Homer has been a public pariah before, in the episode “Gummi Venus de Milo,” and was also forced to make a public apology. His explanation wound up upsetting another small subsection of the community, lovers of old-timey bicycles. In “You Won’t Believe What This Episode Is About – Act Three Will Shock You!” everyone on Neighborhub agree to condemn what appears to be nonchalant animal endangerment. Even Mr. Burns releases the hounds on such blatant disrespect, saying, “Such behavior does not represent the values of Evil Corp.”
Burns doesn’t run the evilest institution in the episode, however. Theo (Kumail Nanjiani) is a very inventive villain. We know some evil is going to be revealed but he conceals it very well in plain sight. He runs an internet victim company named The Institution. Their clientele would most easily be classified as offenders, Springfield residents who want to “steam clean their reputational carpets,” as Marge puts it. This alone should make him suspect, look at who he hangs around with.
The Institute is a playground of cancel culture proxies with entire wards dedicated to problems like accidental replies to cell calls, comedians who say material too soon, and offensive Halloween characters. Homer, who is tired of reputations being based on past behavior, meets the most reviled of Springfield’s social network.
“Lemonade Karen” Lovejoy called 911 on Sherri and Terri’s sidewalk stand, the Toilet Rocker forgot to turn off his live feed while at a urinal, Kirk “Juicebox Dad” Van Houten harassed a coach to take his son out of a game. These are all careless accidents, born out of rage. They are all representational of shaming fads, and awfully perfect candidates for redemption. The internet loves to define and to call out horrible people, and revels in those caught in the act, and doesn’t care if it’s a misinterpretation. When the public relations gestures are transparent, the fix becomes a caper, and this is where they spam us with cutting-edge satire.
The “Suicide Squad” suspense of the breaking-and-entering sequence works because it is relatable. All the expendables have to do to install the “universal eradication code” and erase the bad reputations from the global mainframe is walk past an office full of computer screens. Each is showing a clickbait title. They are as irresistible as Medusa’s eyes and just as costly. They can turn readers into pillars of salt for lifetimes while they wait for them to upload. The clickbait examples are inspired: photos before choking deaths, reasons you may never use a stapler again, what does she look like now. These are exposed as a distraction to the larger issues, which the episode succinctly and expertly dishes out. Ex-presidents and their kids, evil Russians, criminally abhorrent, perennially corrupt, and all of history’s other current monsters get lost in the swirl of “Lemonade Karens” and “Jukebox Dads.” The second act ends with valid objections, spoofed engagingly and succinctly.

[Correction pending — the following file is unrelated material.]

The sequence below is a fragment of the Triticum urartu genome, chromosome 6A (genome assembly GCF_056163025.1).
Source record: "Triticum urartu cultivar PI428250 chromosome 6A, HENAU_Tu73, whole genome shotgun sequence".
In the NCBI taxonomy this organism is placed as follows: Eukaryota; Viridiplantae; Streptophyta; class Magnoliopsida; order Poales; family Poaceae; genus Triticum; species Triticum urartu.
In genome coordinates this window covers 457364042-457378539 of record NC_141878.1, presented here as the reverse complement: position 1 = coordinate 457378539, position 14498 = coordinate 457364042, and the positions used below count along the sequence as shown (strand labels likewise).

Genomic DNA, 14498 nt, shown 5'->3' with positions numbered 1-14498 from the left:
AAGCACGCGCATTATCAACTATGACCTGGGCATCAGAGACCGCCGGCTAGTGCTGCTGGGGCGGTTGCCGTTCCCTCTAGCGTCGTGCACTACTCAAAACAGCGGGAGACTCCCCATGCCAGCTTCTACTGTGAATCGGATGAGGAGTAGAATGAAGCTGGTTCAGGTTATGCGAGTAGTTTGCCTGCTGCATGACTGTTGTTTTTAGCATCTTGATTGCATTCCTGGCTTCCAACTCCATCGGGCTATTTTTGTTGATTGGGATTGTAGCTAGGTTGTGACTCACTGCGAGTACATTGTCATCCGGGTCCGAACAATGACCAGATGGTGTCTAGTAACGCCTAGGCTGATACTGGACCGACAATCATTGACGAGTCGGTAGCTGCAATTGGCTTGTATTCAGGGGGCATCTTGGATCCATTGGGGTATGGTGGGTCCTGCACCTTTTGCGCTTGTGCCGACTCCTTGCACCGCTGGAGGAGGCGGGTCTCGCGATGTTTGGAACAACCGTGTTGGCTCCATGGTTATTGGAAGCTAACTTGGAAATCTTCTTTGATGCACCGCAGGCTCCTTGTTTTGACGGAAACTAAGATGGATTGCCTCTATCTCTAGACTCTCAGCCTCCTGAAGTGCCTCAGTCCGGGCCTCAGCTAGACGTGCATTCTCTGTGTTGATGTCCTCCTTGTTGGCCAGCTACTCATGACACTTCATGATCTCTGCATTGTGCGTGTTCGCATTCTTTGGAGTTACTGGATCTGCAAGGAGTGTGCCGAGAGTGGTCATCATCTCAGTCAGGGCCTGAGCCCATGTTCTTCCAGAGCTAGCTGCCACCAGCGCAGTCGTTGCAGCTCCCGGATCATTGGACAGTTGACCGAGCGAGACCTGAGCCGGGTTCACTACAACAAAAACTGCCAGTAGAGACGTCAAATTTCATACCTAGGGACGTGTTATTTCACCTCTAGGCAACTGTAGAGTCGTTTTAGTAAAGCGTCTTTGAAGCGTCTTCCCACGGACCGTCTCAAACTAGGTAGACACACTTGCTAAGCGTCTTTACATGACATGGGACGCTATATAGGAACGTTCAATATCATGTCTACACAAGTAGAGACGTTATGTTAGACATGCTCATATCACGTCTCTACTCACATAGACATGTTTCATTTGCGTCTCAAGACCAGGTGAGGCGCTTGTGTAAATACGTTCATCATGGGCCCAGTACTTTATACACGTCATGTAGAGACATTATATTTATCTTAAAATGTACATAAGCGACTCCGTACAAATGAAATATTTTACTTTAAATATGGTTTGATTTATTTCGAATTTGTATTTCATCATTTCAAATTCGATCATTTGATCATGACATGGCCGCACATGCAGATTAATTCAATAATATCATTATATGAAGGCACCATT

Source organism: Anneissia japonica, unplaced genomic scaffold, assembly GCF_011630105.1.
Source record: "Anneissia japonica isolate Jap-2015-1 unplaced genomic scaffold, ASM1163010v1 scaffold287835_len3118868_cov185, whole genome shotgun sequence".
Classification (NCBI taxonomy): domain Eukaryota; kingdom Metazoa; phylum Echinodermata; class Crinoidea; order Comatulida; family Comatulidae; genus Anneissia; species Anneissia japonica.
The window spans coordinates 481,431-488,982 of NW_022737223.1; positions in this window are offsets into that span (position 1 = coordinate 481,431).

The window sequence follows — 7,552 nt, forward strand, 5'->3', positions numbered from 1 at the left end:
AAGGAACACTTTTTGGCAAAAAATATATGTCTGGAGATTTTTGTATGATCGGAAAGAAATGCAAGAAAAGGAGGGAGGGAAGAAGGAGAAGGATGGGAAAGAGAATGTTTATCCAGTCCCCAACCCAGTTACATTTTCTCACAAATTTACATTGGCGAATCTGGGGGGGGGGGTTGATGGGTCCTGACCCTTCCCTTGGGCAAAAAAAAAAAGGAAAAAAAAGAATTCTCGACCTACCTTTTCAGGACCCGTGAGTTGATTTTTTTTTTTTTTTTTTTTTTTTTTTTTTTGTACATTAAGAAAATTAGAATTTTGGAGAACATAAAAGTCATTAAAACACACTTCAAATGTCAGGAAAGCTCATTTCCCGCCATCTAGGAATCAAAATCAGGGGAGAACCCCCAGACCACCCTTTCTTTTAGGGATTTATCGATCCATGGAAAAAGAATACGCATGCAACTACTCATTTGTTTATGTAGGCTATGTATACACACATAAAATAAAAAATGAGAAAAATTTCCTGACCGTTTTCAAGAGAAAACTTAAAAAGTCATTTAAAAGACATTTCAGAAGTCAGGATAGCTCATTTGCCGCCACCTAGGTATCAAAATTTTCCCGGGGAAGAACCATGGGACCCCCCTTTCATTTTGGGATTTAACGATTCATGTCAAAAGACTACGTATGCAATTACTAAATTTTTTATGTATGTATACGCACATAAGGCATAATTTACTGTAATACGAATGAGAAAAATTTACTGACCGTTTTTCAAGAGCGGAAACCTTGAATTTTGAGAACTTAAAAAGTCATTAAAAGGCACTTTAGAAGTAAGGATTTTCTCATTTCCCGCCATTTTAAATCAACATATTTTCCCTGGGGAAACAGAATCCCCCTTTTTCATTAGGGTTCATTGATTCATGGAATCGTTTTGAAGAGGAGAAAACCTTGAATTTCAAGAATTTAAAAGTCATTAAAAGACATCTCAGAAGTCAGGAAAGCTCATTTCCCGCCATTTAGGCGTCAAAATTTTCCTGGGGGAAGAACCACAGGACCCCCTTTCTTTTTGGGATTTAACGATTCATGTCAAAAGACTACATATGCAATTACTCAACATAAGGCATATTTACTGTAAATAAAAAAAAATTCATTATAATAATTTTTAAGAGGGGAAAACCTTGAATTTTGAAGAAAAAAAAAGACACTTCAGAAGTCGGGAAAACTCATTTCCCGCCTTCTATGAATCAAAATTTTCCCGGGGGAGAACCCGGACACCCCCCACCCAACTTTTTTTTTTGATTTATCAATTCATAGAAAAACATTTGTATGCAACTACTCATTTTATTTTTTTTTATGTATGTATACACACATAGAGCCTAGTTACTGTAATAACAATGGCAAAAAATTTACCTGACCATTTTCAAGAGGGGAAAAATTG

The shocking thing about Act III is how heartfelt Homer’s apology is. It is indeed sad commentary that forgiveness is surprising. “You Won’t Believe What This Episode Is About – Act Three Will Shock You!” is a marvelous satire on the wired generation and mass-knee jerk reactions. It takes the spiral of viral condemnation on an almost dystopian trip, and offers utopian answers. There’s no substitution for true contrition, but people have to be willing to listen. The Tik Tok spoof in which anchorman Kent Brockman features at the end highlights how nothing will be changed after the great contrition speech, which brings the episode squarely back to classic Springfield.
The Simpsons have been on both sides of the argument. They were accused of breaking politically correct taboos, and equally criticized for adjusting for a more inclusive creative and talent staff. They don’t let themselves off the hook, and they are not making excuses. “You Won’t Believe What This Episode Is About – Act Three Will Shock You!” is clickbait you should not pass up.
Editor’s note: A previous version of this article omitted Esther Lee’s contribution to the episode, and misspelled HeeJin Kim’s name/misidentified her job title. Our apologies to all involved.